Recombination

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recombination

The process by which a positive and a negative ion join to form a neutral molecule or other neutral particle.

In the literature of atmospheric electricity this term is applied both to the simple case of capture of free electrons by positive atomic or molecular ions, and to the more complex case of neutralization of a positive small ion by a negative small ion or a similar (but much rarer) neutralization of large ions. Recombination is, in general, a process accompanied by emission of radiation. The light emitted from the channel of a lightning stroke is recombination radiation. The much less concentrated recombinations steadily occurring in all parts of the atmosphere where ions are forming and disappearing do not yield observable radiation. The intermediate case of glow discharge may be thought of as the most diffuse case of visibly detectable recombination. The rate at which electrons, small ions, and large ions recombine is a function of their respective mobilities and of their concentrations. The former dependence is expressed in terms of the recombination coefficient of the particular ion type.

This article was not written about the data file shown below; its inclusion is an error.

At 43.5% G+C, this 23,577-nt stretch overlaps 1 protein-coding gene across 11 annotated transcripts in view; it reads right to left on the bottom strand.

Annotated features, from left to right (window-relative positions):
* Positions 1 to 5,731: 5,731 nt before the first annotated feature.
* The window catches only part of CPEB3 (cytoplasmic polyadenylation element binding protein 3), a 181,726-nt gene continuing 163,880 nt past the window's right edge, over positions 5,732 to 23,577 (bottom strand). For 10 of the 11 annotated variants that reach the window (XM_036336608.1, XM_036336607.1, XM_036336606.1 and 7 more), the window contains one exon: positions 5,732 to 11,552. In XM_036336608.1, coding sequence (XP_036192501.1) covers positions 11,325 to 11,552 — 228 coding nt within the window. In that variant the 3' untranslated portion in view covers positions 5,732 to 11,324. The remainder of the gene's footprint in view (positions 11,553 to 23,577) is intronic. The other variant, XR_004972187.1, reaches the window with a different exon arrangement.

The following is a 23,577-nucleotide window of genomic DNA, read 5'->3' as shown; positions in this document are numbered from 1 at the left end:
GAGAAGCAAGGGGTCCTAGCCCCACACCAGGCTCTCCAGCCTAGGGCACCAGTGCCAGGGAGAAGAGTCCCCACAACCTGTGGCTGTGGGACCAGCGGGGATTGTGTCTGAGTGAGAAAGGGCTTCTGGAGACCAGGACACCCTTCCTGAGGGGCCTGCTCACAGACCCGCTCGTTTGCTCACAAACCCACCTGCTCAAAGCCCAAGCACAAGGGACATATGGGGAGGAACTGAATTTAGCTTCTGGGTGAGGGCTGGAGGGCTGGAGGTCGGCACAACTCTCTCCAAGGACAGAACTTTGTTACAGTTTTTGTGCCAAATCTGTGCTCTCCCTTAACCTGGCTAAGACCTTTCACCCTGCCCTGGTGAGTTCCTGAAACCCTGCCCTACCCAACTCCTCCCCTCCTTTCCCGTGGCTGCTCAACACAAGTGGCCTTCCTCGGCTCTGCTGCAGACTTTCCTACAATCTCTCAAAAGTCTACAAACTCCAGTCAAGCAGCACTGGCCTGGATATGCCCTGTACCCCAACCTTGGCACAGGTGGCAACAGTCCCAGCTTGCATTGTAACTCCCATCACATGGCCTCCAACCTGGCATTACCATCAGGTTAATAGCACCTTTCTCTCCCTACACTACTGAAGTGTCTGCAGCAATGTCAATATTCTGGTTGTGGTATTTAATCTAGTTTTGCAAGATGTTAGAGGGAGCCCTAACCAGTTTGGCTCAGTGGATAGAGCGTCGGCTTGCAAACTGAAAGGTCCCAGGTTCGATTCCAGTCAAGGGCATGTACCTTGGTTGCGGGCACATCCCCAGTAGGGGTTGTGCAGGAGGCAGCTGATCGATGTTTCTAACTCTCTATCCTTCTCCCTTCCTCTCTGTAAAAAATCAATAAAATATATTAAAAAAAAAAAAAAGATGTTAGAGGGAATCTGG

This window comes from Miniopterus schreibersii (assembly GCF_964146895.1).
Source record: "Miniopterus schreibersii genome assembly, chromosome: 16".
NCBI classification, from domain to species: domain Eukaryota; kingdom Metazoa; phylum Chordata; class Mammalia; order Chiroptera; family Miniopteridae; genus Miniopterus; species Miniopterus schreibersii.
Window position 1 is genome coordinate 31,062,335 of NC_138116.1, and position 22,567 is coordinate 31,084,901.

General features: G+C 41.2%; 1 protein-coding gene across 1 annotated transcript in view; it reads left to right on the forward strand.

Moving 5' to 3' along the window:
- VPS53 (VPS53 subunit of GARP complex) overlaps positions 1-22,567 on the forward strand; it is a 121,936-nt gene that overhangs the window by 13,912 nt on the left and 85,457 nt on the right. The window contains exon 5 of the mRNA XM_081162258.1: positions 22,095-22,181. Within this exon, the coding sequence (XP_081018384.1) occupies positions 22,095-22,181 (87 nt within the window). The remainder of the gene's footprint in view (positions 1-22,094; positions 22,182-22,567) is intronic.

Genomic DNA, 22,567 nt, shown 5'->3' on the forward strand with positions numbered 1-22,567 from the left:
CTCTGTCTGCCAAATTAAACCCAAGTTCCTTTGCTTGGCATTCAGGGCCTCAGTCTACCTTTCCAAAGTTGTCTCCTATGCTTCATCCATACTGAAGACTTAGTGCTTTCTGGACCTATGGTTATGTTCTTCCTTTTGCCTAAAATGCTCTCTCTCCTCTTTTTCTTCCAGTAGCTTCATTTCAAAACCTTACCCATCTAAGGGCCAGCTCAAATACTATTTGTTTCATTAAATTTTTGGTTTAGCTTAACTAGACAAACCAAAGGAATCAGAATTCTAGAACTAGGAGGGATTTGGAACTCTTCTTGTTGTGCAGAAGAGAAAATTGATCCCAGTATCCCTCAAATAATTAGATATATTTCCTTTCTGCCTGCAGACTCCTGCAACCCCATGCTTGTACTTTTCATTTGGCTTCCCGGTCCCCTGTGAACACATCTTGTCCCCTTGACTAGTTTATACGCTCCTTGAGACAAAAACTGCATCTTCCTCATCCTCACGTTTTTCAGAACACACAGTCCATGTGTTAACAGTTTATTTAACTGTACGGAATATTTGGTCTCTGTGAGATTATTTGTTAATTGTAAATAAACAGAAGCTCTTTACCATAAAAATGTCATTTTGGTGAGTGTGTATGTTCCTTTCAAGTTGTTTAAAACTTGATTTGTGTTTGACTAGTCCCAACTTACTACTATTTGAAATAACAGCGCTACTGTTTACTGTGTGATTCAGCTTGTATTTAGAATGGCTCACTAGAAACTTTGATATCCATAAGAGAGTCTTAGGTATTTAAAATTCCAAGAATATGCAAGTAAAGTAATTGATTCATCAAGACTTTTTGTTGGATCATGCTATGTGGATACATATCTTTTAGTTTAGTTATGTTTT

See also airglow, aurora.

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